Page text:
“If the FDA can’t commit to get this done in a reasonable time, then it’s time for Congress to act,” Warren said. “We’re talking about a fundamental safety issue here. . . . The FDA has had a long time to do this and a lot of people have died in the meantime. It’s time for us to do something.”

Committee Chairman Bill Nelson (D-Fla.) agreed, saying a good first step would be for the committee members to meet with Senate appropriators about including a measure in the FDA’s appropriations to force the agency to take action on improving drug labeling for patients.

Another committee member, Kirsten Gillibrand (D-N.Y.), introduced S. 752 in April that would require the FDA to issue rules, within two years, regarding the authorship, content, format and dissemination requirements for PMI for prescription drugs. The bill specifies what information should be included and requires the FDA to develop a public web-based database for all PMI.

Although no rule is on the table yet, the FDA has proposed electronic PMI that would be written by the manufacturers based on their FDA-approved professional labels. That proposal raised a number of red flags at Wednesday’s hearing.

Sen. Susan Collins (R-Maine) questioned a transition away from paper documents to electronic, noting access and security issues. She pointed out the problems that could arise during power outages, natural disasters and rural communities with spotty Internet accessibility. Then there are issues with computer literacy, hackers, viruses, etc., she said.

Scholz echoed her concerns, adding that electronic-only PMI would be problematic for pharmacists who may work on closed computer systems or who can’t interrupt their workflow to search the Internet for drug information. The problem with such health policy, he said, is that it’s focused on life inside the Beltway – not in real-life clinical practice. While she acknowledged the all-electronic PMI was just a proposal, Woodcock defended it, saying electronic media is the communication of the future, and young people want electronic information. Collins reminded her that older people are far more likely than young people to be taking prescription drugs.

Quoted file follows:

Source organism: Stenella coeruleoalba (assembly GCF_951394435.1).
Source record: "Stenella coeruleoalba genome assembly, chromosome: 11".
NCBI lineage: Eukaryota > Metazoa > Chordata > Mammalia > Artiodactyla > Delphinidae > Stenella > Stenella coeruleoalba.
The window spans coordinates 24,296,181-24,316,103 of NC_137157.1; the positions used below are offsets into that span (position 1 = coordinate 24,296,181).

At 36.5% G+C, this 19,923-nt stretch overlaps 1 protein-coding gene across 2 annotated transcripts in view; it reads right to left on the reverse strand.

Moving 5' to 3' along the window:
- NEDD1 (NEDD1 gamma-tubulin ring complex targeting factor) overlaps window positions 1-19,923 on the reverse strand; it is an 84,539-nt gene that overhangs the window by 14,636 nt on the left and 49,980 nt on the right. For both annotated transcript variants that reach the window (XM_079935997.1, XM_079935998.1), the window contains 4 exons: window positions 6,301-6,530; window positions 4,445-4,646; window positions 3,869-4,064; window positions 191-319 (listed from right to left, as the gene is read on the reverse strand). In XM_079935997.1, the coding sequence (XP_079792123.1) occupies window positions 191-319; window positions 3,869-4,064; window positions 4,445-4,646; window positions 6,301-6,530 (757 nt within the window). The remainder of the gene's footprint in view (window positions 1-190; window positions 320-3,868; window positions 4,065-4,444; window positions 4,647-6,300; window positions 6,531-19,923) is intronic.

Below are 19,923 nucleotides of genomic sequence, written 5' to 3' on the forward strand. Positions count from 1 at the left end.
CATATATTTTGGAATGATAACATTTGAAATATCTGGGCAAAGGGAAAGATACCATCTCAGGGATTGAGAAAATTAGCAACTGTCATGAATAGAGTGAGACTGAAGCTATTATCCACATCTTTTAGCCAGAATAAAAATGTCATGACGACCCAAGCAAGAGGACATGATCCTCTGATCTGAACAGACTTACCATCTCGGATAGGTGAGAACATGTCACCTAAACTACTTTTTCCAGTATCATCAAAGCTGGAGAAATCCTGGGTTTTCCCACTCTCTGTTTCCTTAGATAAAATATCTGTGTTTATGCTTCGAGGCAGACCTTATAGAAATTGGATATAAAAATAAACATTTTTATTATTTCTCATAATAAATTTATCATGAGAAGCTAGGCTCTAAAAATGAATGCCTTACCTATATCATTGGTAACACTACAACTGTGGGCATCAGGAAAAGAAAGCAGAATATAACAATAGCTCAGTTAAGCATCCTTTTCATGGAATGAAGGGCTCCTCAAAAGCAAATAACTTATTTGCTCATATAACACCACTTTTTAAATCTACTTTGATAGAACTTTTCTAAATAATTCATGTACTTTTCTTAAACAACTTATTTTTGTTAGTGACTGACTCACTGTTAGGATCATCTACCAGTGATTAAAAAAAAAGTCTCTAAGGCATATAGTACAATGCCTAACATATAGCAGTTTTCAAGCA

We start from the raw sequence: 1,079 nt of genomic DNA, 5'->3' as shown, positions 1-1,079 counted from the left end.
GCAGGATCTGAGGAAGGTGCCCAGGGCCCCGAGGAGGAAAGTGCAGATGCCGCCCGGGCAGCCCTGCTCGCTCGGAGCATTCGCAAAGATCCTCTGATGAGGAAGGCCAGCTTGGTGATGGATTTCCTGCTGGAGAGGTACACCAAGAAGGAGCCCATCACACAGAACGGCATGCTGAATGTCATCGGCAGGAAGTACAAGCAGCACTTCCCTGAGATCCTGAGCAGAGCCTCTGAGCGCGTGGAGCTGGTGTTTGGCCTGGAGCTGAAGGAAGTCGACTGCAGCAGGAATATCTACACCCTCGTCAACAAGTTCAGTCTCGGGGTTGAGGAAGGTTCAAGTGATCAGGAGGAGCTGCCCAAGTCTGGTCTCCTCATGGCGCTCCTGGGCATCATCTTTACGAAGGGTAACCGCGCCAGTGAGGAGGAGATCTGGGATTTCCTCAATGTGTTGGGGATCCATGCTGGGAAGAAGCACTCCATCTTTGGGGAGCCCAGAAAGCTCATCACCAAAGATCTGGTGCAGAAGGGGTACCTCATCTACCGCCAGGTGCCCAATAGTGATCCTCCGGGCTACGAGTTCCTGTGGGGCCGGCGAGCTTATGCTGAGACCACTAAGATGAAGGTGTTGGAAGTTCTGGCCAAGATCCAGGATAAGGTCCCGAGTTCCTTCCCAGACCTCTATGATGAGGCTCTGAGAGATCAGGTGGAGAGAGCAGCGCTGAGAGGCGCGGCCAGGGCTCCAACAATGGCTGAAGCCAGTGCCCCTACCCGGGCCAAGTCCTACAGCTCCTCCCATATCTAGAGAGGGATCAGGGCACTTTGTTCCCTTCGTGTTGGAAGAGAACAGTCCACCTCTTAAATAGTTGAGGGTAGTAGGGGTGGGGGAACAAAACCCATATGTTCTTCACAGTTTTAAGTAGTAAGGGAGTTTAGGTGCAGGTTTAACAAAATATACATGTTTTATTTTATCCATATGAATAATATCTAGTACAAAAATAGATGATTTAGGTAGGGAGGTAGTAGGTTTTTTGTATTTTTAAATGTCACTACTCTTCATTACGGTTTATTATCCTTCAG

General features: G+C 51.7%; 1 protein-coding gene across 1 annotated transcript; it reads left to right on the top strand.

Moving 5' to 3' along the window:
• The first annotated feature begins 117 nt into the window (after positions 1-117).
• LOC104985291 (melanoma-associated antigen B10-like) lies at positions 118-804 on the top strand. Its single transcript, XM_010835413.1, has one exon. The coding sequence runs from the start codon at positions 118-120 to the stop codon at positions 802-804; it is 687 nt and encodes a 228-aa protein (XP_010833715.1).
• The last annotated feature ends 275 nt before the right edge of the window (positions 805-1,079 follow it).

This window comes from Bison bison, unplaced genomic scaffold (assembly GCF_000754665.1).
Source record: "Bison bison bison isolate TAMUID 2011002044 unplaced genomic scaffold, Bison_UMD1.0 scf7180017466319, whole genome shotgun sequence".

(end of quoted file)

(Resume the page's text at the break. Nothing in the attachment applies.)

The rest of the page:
OUT-OF-DATE LABELS

Another red flag was raised over the idea of having drugmakers write the PMI based on their professional labels, which often are out of date. Gerald McEvoy, assistant vice president of drug information for the American Society of Health-System Pharmacists, presented several examples of drugmakers that took years to update their labels with important safety information. It is not uncommon to see different labeling in the same class of drugs, he said. For instance, it took up to 14 years for some makers of statins to include a required black box warning on their labels. Many generics also don’t keep up with the warnings on the brand drug, McEvoy said, which is problematic given the broad use of generics in the U.S.

Gillibrand also questioned basing PMI on a drug’s professional label, noting that even the FDA has acknowledged that such labeling is generally not up to date.

Although only 15 percent of professional labeling is current, Woodcock said the agency is working on getting the labeling of older drugs updated.